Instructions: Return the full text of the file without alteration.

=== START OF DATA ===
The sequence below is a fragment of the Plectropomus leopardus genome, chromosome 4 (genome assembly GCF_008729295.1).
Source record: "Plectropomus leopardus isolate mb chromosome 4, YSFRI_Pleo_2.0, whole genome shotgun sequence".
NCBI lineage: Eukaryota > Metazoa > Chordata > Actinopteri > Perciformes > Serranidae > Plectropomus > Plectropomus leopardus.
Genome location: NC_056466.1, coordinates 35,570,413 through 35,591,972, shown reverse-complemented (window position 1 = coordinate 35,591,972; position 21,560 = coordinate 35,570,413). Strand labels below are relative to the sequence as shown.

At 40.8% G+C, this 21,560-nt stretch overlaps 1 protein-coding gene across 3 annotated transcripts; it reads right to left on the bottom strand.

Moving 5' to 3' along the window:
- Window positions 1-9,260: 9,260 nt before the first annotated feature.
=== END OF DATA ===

The sequence below is a fragment of the Plectropomus leopardus genome, chromosome 4 (genome assembly GCF_008729295.1).
Source record: "Plectropomus leopardus isolate mb chromosome 4, YSFRI_Pleo_2.0, whole genome shotgun sequence".
NCBI lineage: Eukaryota > Metazoa > Chordata > Actinopteri > Perciformes > Serranidae > Plectropomus > Plectropomus leopardus.
Genome location: NC_056466.1, coordinates 35,570,413 through 35,591,972, shown reverse-complemented (window position 1 = coordinate 35,591,972; position 21,560 = coordinate 35,570,413). Strand labels below are relative to the sequence as shown.

At 40.8% G+C, this 21,560-nt stretch overlaps 1 protein-coding gene across 3 annotated transcripts; it reads right to left on the bottom strand.

Moving 5' to 3' along the window:
- Window positions 1-9,260: 9,260 nt before the first annotated feature.